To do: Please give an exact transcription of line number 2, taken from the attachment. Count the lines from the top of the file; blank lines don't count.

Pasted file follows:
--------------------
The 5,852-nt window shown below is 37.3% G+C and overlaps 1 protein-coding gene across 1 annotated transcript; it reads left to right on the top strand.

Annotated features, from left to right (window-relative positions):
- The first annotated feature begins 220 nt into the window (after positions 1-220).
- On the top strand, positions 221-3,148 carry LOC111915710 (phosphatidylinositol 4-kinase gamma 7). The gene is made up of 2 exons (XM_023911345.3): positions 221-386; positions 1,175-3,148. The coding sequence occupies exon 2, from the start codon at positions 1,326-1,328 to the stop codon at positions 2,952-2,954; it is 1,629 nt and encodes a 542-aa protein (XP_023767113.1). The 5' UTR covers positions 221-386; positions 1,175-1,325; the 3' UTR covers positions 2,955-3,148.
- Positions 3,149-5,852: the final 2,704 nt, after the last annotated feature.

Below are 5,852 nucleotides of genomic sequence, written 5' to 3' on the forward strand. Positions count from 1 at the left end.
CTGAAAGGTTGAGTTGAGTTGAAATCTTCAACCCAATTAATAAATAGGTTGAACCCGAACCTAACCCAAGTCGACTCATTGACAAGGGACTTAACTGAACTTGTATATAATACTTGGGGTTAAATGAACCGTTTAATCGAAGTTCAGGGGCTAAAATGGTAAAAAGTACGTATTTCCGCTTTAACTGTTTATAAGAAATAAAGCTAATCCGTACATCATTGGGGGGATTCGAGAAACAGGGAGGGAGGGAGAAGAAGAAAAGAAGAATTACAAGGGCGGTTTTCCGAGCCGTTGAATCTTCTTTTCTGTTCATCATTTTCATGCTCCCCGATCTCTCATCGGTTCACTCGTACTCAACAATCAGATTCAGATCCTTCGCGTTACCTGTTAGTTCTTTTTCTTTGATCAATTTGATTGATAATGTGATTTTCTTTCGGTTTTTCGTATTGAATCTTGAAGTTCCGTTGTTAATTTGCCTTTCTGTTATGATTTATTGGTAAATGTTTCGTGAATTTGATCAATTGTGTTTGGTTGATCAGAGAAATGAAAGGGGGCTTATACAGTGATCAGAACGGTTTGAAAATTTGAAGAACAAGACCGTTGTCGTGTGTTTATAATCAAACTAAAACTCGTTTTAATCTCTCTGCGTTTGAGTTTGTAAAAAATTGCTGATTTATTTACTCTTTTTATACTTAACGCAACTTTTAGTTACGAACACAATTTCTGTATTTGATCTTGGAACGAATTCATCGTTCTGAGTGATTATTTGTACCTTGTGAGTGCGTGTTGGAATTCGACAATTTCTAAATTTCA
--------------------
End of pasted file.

Annotated features, from left to right (window-relative positions):